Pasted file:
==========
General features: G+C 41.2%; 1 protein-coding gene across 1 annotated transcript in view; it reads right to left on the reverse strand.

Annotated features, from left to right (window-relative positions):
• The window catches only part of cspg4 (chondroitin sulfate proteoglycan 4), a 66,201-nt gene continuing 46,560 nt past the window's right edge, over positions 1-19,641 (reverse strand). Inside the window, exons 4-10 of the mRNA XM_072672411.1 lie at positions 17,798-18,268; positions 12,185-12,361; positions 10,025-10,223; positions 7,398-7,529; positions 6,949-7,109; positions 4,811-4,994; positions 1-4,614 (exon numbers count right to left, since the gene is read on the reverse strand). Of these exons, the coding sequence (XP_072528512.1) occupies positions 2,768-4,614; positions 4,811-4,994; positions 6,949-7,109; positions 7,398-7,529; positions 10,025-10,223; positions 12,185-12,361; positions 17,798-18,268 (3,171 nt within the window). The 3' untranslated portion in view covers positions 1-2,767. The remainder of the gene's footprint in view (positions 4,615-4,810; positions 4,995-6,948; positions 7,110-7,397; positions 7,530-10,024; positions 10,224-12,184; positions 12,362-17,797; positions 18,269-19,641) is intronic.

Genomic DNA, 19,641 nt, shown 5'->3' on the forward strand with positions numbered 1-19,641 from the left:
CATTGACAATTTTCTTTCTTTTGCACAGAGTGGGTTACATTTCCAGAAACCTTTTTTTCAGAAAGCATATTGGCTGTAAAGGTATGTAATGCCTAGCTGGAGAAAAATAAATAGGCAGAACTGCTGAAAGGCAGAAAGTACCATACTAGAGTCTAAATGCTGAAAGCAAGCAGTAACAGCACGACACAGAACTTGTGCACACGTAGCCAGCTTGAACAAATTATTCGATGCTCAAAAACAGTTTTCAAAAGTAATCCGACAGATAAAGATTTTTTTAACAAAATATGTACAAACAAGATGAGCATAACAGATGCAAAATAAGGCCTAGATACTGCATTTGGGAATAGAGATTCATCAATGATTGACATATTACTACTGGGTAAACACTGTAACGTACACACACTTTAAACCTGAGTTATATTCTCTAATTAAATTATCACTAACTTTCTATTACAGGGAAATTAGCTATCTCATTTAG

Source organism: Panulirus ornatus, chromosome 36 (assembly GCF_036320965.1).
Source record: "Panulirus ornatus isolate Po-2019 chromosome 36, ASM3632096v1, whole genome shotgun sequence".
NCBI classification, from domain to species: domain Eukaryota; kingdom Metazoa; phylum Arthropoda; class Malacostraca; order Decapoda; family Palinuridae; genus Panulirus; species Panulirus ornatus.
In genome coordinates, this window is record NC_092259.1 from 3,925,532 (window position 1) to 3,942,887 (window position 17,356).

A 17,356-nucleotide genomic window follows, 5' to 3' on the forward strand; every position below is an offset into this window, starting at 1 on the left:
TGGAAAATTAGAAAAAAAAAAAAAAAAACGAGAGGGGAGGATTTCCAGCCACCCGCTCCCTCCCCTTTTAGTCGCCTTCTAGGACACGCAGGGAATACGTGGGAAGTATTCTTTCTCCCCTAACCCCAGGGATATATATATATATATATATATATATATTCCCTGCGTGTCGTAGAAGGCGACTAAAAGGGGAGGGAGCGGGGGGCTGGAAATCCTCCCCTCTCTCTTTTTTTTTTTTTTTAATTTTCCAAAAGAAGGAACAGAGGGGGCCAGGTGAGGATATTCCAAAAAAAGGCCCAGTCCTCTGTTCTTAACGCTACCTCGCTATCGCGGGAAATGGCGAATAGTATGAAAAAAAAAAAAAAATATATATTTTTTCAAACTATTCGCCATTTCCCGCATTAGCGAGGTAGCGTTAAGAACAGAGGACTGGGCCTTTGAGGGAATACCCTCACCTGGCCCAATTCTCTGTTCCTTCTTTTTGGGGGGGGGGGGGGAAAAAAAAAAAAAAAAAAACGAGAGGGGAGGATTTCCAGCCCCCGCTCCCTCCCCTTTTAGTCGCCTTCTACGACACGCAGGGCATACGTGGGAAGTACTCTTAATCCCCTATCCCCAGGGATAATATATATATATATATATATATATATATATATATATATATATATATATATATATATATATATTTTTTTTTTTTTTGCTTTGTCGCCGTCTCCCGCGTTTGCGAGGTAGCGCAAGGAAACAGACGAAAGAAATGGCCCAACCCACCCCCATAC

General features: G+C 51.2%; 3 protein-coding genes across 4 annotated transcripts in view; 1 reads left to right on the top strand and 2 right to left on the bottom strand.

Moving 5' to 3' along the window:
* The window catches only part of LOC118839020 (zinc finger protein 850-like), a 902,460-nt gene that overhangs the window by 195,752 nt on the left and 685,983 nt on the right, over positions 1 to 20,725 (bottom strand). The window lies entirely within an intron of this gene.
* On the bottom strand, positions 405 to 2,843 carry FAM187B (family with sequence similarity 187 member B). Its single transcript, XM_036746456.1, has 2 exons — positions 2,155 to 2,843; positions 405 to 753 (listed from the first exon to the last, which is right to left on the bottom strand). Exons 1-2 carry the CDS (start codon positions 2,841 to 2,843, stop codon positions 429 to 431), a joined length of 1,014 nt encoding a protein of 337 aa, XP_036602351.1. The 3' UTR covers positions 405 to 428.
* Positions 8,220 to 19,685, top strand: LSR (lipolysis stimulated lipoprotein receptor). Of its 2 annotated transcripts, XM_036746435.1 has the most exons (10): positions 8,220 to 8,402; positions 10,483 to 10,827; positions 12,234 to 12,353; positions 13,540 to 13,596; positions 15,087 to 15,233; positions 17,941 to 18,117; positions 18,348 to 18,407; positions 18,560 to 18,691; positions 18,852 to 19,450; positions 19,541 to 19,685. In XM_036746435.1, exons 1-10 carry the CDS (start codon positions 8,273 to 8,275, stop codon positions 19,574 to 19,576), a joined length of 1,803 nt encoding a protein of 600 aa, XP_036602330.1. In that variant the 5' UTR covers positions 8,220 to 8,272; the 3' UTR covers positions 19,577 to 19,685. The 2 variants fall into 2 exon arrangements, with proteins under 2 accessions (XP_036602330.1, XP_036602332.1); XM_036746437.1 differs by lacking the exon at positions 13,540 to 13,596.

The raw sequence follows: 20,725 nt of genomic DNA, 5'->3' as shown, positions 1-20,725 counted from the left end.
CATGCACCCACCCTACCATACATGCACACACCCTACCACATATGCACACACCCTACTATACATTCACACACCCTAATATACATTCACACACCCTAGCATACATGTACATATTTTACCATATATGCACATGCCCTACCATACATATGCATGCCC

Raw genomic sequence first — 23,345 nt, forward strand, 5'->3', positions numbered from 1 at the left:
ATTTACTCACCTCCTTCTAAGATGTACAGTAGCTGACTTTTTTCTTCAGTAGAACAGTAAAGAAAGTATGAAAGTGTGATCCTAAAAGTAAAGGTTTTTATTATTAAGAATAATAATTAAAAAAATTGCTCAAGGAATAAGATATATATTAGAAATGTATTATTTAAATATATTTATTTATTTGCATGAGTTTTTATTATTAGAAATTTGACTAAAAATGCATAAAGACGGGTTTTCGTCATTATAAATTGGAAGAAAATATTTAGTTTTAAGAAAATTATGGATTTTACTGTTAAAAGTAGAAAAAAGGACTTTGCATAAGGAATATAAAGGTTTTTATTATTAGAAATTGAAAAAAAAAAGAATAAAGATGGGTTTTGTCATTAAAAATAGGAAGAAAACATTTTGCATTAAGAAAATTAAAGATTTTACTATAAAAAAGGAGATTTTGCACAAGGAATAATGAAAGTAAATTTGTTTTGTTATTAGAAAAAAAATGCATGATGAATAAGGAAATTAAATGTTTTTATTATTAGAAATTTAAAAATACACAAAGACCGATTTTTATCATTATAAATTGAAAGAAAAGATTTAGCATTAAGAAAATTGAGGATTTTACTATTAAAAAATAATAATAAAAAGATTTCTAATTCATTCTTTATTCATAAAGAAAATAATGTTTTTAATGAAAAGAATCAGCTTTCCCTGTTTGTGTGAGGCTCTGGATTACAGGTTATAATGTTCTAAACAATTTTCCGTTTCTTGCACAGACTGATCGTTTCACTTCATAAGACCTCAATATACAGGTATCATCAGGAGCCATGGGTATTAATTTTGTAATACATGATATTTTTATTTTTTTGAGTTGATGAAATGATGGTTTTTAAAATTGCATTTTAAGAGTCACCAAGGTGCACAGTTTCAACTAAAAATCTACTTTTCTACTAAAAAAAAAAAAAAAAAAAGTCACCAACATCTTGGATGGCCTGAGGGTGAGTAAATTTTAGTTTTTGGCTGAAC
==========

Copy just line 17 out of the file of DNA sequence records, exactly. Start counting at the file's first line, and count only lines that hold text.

The raw sequence follows: 20,725 nt of genomic DNA, 5'->3' as shown, positions 1-20,725 counted from the left end.